2013: 42 days on market | 97.64% Sales Price to List Price Ratio
2012: 57 days on market | 97.66% Sales Price to List Price Ratio
2011: 78 days on market | 96.87% Sales Price to List Price Ratio
Tells quite the story, huh? In 2011 we were still crawling out of the last recession and it took about two and a half months to fetch a contract on a listing.
By 2017, it took a month or less to sell but full price offers remained a rarity. That began changing last year as COVID-19 swept across the globe. Fewer homes came to market and buyers realized they needed to get in while the getting was good.
Now we’re in a very unbalanced market and a surge of inventory is needed before any order can be restored. We’re at the very beginning of what is considered prime real estate season. My hope is that as the weather warms the market flourishes with new listings.
*Note: The information above cites Williamson County sales data for Nolensville, Tennessee. There is, of course, a small percentage of Nolensville homes that exist in Davidson and Rutherford counties, but for continuity in my blogging I reference only Williamson County statistics.
Williamson County Home Sales Stats
*Reminder – the WCAR data, above, doesn’t include two Nolensville sales that were reported on MLS after WCAR issued its report.
There’s a lot here to unpack. Overall closings in Williamson County were in line with last year’s numbers, but the average sales price made an almost $200,000 JUMP year-over-year.
Days on market were almost cut in half, and available (active) inventory throughout the county dropped by an astonishing 65%!
Under contract inventory rose slightly (6.3%), illustrating that what has been available is quickly devoured. Perhaps the most concerning number is “New Listings” in March: 491 represents a 39% drop from the prior year and means there will remain an undersupply of homes in the coming months. Keep in mind, too, that March 2020 is when the worldwide pandemic hit Tennessee and a lot of real estate action came to a halt.
Finally, Brentwood and Franklin both tipped the scales last month with residential sales prices *averaging* more than $1-million. Nolensville set a record with an average sales price of $702,714 <—- (per MLS on 4/12/2021).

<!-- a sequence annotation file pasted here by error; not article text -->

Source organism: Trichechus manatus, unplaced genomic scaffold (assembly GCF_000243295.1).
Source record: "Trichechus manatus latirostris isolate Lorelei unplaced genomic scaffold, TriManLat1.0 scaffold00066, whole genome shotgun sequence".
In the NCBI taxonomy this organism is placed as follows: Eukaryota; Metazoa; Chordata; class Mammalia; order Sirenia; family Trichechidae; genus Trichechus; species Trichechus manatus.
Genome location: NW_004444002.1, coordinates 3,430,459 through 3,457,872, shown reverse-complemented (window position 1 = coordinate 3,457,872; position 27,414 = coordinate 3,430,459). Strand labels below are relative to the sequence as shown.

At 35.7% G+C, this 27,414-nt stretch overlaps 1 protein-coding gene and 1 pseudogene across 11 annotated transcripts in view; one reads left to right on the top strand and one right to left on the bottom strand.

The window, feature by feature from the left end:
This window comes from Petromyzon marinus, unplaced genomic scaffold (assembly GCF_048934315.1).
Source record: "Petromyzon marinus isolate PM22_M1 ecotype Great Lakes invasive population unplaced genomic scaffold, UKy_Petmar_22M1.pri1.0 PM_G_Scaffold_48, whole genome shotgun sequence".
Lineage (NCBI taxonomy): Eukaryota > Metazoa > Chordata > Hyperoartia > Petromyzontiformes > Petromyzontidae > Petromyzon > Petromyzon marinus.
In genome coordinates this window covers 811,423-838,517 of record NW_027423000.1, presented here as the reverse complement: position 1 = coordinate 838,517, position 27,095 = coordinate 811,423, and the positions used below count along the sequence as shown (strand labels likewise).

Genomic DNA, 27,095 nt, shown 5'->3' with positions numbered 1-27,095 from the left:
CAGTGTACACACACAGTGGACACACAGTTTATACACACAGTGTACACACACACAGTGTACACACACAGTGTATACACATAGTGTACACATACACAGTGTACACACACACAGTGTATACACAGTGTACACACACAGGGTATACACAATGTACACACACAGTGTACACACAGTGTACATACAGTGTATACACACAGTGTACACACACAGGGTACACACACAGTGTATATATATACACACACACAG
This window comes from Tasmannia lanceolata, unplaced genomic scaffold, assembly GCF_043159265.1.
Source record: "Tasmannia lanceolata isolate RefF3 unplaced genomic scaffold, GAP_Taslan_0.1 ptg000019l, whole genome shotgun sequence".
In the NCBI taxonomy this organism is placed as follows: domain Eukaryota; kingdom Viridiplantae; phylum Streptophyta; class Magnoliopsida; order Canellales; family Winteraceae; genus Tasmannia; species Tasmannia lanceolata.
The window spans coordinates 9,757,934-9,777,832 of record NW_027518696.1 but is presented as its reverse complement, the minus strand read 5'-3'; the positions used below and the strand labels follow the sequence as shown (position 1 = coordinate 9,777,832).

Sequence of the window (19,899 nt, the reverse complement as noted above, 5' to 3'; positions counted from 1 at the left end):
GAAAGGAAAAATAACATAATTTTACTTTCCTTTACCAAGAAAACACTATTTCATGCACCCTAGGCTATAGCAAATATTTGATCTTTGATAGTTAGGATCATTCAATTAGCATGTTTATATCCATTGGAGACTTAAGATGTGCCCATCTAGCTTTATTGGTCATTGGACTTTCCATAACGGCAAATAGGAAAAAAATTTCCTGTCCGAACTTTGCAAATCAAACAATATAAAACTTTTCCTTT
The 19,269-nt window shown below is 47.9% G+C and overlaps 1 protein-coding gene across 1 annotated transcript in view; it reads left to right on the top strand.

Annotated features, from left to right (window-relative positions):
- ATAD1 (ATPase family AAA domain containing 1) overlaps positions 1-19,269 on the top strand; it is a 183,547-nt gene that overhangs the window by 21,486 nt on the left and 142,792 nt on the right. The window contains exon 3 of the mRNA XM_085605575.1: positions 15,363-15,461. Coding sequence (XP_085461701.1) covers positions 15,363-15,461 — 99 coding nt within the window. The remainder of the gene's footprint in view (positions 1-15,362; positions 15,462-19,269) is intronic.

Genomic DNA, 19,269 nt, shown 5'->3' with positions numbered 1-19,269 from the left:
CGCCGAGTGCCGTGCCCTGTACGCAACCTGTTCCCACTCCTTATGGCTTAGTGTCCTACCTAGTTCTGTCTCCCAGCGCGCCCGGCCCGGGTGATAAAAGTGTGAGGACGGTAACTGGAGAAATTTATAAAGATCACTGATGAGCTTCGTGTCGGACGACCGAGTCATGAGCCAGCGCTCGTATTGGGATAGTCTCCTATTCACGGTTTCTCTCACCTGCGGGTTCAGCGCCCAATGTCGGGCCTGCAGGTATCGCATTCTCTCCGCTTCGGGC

Where Does It Go From Here?…
I think we’ve hit as low as we can go with days on market. It has become common for listings to hit the market on Thursday or Friday and call for all offers in by Sunday night or Monday morning. We’ll likely hover around the 3 or 4 day mark for a little while longer, but I wouldn’t be surprised if we see a slow rise in this figure as we get into June.
As vaccines become more widespread and the travel industry gets back up and running, I wouldn’t be surprised if we see a swarm of families hitting the road (or air) for some much needed vacationing. That could ease housing demand at the start of summer and help take the fuel off the fire.
Ferocious bidding wars should slow down by then, and while demand will remain strong, I think we’ll see stabilization occurr.
Then again, what do I know? 😂
Interested in up to date Nolensville TN real estate sales figures? I’ll email you an HOURLY UPDATED look at Nolensville real estate activity including what has gone pending, price-reduced, and withdrawn. Just shoot me an email with your name and preferred email address to firstname.lastname@example.org
This section courtesy of MyMortgageInsider.com –
Mortgage applications decreased last week, as reported by Mortgage Bankers Association. “The rapidly recovering economy and improving job market is generating sizeable home buying demand, but activity in recent weeks is constrained by quicker home-price growth and extremely low inventory,” said Joel Kan, MBA Associate Vice President of Economic and Industry Forecasting.
The interest rates reported below are from a weekly survey of 100+ lenders by Freddie Mac PMMS. These average rates are intended to give you a snapshot of overall market trends and may not reflect specific rates available for you.
Flint Adam is an 11- year Nolensville resident and lives with his wife and children in Bent Creek. He focuses his real estate practice here in town, having served more than 150 buyers and sellers in closed Nolensville real estate transactions. Flint enjoys blogging about local real estate, traveling the world, photography, and bourbon-hunting. He is passionate about serving Nolensville and keeping it one of America’s greatest small towns.